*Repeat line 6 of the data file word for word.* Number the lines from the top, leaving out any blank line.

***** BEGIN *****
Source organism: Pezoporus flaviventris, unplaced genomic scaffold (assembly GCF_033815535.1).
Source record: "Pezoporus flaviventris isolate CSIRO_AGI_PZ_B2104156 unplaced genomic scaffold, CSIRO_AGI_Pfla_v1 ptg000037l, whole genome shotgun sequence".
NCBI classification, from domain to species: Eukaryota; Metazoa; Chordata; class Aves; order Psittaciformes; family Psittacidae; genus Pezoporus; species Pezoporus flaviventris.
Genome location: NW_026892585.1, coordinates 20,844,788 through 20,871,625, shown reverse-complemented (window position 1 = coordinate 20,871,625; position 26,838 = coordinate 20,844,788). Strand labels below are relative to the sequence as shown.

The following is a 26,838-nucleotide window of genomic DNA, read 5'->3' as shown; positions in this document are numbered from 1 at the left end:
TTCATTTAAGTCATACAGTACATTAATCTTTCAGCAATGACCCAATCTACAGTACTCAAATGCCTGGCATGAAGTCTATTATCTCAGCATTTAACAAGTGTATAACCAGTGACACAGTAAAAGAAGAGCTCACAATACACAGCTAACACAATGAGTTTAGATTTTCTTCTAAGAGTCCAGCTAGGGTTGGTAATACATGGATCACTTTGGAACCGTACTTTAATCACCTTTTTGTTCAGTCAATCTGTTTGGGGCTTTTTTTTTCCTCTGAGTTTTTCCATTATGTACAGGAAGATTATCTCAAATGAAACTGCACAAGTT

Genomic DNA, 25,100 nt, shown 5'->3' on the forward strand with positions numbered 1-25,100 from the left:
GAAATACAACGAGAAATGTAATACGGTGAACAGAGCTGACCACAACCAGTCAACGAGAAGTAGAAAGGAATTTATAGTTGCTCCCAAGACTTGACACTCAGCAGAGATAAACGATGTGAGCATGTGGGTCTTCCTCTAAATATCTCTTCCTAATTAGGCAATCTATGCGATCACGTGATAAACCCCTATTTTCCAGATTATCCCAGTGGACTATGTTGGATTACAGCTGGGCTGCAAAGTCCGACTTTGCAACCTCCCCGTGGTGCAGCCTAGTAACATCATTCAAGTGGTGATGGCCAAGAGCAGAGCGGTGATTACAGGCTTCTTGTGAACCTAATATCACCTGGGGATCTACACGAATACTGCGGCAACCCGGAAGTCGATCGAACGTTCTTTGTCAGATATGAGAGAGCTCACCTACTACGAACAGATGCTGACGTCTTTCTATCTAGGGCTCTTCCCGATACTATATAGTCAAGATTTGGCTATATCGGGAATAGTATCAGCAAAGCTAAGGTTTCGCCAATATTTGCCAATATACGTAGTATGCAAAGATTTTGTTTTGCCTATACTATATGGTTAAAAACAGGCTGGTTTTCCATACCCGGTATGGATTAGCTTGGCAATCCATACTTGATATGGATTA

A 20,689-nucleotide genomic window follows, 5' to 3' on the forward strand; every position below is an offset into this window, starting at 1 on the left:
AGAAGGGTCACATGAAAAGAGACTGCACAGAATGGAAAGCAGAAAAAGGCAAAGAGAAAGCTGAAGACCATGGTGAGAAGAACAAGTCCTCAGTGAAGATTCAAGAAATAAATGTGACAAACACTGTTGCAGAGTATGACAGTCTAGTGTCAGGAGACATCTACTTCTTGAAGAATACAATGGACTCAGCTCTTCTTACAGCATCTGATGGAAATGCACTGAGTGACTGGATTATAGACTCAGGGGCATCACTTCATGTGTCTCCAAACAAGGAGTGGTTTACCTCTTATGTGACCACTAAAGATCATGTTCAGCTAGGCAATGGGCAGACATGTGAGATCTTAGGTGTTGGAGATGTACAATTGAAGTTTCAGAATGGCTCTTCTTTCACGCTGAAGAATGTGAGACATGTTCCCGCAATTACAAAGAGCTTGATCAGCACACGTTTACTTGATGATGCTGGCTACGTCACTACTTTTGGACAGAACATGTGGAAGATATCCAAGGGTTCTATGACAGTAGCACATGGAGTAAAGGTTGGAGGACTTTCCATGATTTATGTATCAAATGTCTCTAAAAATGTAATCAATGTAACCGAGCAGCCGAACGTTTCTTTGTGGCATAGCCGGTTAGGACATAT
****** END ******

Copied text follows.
TTCATTTAAGTCATACAGTACATTAATCTTTCAGCAATGACCCAATCTACAGTACTCAAATGCCTGGCATGAAGTCTATTATCTCAGCATTTAACAAGTGTATAACCAGTGACACAGTAAAAGAAGAGCTCACAATACACAGCTAACACAATGAGTTTAGATTTTCTTCTAAGAGTCCAGCTAGGGTTGGTAATACATGGATCACTTTGGAACCGTACTTTAATCACCTTTTTGTTCAGTCAATCTGTTTGGGGCTTTTTTTTTCCTCTGAGTTTTTCCATTATGTACAGGAAGATTATCTCAAATGAAACTGCACAAGTT